P-gp-mediated directional transport of paraquat was evaluated by estimating transepithelial permeability ratios in LLC-vector or LLC-MDR1-WT cells using the P-gp substrate R123 as a positive control (Table 2). Transepithelial electrical resistance values were measured as 676 ± 157 and 782 ± 174 Ω*cm2 in LLC-vector and LLC-MDR1-WT cells, respectively, before the start of experiments confirming the integrity of the monolayers. Experiments were performed up to 4 hours to ensure that permeability rates were estimated in the linear range of transepithelial flux. As expected, we observed a significant increase in the R123 permeability ratios in LLC-MDR1-WT compared with LLC-vector cells, and the efflux was inhibited by GF120918. There was no directional transport of [14C]paraquat in LLC-vector or LLC-MDR1-WT cells and no effect of GF120918, confirming that paraquat is not a P-gp substrate.
Finally, paraquat was also evaluated as an inhibitor of P-gp. The ability of paraquat to inhibit the P-gp efflux of R123 in LLC-vector and LLC-MDR1-WT cells was measured and compared with known P-gp inhibitors verapamil, cyclosporine, and GF120918 (Fig. 3). None of the test compounds altered R123 accumulation in LLC-vector cells (data not shown). Verapamil, cyclosporine, and GF120928 inhibited R123 efflux with IC50 values of 1.98 ± 0.12 μM, 1.39 ± 0.07 μM, and 22.9 ± 1.9 nM, respectively. Additionally, all three inhibitors produced 100% inhibition of R123 transport. Paraquat did not inhibit R123 accumulation in P-gp-expressing cells across a broad concentration range, even up to concentrations of 1 mM.
Paraquat Pharmacokinetics and Brain Distribution.
The systematic screening of paraquat in vitro indicates that paraquat is not a substrate of P-gp, but to confirm this finding, we next investigated the role of P-gp in the disposition of paraquat in vivo. Paraquat pharmacokinetics and brain accumulation in FVB wild-type and mdr1a−/−/1b−/− mice were evaluated. Genotype of both FVB wild-type and mdr1a−/−/1b−/− mice was confirmed using methods obtained from Taconic Farms (data not shown). Both wild-type and knockout strains of mice have similar plasma concentration-time curves following oral administration of 10, 25, 50, or 100 mg/kg paraquat, and there was no evidence for nonlinearity across the range of doses (Fig. 4). Plasma concentrations were above the LOQ across all doses, although the 8-hour time point in the lowest dose group of 10 mg/kg was near the LOQ. Six samples were identified as outliers (three in each strain) and not included in further analyses. Noncompartmental analysis was used to generate initial parameter estimates (Supplemental Table 1).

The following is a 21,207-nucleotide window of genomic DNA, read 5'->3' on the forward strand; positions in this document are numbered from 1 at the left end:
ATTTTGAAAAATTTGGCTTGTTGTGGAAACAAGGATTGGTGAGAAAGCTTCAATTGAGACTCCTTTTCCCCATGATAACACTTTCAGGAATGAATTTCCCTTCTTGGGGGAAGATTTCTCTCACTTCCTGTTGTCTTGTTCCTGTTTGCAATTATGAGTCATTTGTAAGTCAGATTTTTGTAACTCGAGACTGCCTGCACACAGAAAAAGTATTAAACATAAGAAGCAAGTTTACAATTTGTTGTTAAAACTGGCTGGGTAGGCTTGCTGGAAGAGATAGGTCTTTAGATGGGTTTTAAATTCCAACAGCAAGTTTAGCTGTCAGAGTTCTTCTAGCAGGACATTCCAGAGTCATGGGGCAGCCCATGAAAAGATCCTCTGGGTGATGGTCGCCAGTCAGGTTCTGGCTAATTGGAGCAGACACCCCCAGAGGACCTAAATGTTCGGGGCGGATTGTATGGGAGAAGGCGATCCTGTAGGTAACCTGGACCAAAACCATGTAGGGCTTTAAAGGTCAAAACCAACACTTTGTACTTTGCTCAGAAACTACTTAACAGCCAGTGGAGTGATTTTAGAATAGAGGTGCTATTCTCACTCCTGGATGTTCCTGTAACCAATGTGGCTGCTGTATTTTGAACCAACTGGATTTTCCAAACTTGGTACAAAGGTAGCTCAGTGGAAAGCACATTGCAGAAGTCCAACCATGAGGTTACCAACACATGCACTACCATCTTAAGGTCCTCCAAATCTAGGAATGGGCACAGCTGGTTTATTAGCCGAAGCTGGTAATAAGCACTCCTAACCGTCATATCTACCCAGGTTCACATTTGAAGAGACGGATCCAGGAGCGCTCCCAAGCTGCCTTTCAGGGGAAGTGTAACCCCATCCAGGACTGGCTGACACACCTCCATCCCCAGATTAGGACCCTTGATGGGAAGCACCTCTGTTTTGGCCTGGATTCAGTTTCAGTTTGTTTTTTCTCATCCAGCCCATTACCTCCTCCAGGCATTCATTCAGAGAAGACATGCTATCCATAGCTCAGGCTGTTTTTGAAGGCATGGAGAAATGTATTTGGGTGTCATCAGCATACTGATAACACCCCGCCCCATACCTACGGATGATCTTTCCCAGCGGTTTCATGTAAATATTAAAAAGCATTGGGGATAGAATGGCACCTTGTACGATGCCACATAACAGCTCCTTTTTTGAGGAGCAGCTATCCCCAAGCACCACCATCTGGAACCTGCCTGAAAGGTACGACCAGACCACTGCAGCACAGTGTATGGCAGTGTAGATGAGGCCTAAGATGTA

We used a one-compartment pharmacokinetic model to estimate final pharmacokinetic parameters (Table 3). Diagnostic plots were generated for observed paraquat concentrations versus population predicted concentrations (Supplemental Fig. 1) and population predicted concentrations versus time after the dose (Supplemental Fig. 2). Plots of conditional weighted residuals versus population predicted concentrations (Supplemental Fig. 3) and versus time after dose were also examined (Supplemental Fig. 4). The final covariate model generated reasonably stable and accurate estimates of the fixed and random effects. Simulations from the observed paraquat data were evaluated using a visual predictive check (Supplemental Fig. 5), with the median simulated value compared with the 5th, 10th, 90th, and 95th quantiles. Of the simulated observations, most fell within the 90% confidence interval, demonstrating model stability and reasonable agreement between the observed and simulated paraquat concentration data.
Visual inspection of the plasma concentration time curves suggested that the majority of absorption had occurred prior to obtaining the first sample, making it difficult to estimate ka, particularly in the mdr1a−/−/1b−/− mice; therefore, the estimate for absorption in the mdr1a−/−/1b−/− mice from the one-compartment model is expressed as a fixed estimate. There were no differences between pharmacokinetic parameters as a function of age. There were modest increases in both CL/F and V/F between FVB wild-type and mdr1a−/−/1b−/− mice; the magnitude of the increases, however, were small (1.6- and 1.9-fold, respectively). Additionally, the difference in CL/F between the mice was in the opposite direction of what would be expected of a P-gp substrate (Polli et al., 1999; Choo et al., 2000).